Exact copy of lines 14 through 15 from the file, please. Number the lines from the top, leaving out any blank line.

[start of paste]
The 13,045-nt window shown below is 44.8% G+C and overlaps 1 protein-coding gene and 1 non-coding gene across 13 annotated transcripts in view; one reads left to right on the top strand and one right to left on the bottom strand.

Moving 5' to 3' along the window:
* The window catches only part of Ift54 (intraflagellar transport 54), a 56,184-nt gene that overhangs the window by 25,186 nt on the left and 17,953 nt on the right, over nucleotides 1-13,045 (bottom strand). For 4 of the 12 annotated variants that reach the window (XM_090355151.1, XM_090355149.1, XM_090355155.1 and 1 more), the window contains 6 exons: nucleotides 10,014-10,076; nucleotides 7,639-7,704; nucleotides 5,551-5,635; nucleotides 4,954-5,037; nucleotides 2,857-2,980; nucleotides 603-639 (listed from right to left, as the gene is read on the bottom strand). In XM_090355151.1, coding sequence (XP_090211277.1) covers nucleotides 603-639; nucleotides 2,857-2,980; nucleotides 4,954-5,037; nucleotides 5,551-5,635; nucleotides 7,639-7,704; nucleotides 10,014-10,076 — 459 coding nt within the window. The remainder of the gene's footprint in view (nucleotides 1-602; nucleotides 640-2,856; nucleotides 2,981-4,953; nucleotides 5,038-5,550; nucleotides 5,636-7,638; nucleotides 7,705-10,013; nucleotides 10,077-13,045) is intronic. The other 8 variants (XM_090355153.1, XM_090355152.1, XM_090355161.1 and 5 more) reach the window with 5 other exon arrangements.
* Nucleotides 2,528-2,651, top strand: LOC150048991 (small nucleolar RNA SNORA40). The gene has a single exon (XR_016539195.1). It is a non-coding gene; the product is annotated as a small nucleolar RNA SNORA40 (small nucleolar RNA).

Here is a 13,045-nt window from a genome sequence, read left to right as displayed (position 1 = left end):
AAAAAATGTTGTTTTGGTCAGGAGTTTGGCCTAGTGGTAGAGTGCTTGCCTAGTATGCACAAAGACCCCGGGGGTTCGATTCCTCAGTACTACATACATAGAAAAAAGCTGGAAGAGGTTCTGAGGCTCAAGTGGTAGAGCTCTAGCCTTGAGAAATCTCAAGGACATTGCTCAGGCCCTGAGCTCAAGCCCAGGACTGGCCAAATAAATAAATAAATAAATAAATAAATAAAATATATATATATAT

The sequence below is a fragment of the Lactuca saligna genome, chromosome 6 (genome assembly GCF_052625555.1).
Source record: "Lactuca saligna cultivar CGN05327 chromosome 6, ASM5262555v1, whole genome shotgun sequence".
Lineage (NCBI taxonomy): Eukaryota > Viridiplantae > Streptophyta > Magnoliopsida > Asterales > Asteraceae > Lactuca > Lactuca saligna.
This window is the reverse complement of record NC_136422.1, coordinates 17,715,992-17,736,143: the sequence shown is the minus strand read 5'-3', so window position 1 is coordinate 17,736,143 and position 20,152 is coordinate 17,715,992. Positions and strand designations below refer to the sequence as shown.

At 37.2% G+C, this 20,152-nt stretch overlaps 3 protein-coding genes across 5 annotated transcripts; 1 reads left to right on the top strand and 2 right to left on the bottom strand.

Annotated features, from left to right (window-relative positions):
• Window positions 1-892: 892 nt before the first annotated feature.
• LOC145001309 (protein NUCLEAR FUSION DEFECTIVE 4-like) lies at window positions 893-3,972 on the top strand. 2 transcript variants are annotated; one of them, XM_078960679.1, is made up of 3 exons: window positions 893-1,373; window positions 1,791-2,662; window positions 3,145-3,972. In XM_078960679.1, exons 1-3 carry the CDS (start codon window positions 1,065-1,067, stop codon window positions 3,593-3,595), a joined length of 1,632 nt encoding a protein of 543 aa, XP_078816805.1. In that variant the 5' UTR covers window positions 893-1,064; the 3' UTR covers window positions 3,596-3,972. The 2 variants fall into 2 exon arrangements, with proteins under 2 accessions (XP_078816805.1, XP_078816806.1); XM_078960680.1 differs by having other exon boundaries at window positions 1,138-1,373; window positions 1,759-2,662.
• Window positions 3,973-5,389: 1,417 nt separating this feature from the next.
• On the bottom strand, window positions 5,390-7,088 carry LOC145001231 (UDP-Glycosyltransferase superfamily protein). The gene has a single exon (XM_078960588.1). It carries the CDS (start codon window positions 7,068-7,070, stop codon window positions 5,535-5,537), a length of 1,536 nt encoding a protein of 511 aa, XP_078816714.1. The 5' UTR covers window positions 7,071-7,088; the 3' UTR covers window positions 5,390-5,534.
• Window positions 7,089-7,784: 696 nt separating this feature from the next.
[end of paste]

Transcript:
• LOC145001309 (protein NUCLEAR FUSION DEFECTIVE 4-like) lies at window positions 893-3,972 on the top strand. 2 transcript variants are annotated; one of them, XM_078960679.1, is made up of 3 exons: window positions 893-1,373; window positions 1,791-2,662; window positions 3,145-3,972. In XM_078960679.1, exons 1-3 carry the CDS (start codon window positions 1,065-1,067, stop codon window positions 3,593-3,595), a joined length of 1,632 nt encoding a protein of 543 aa, XP_078816805.1. In that variant the 5' UTR covers window positions 893-1,064; the 3' UTR covers window positions 3,596-3,972. The 2 variants fall into 2 exon arrangements, with proteins under 2 accessions (XP_078816805.1, XP_078816806.1); XM_078960680.1 differs by having other exon boundaries at window positions 1,138-1,373; window positions 1,759-2,662.
• Window positions 3,973-5,389: 1,417 nt separating this feature from the next.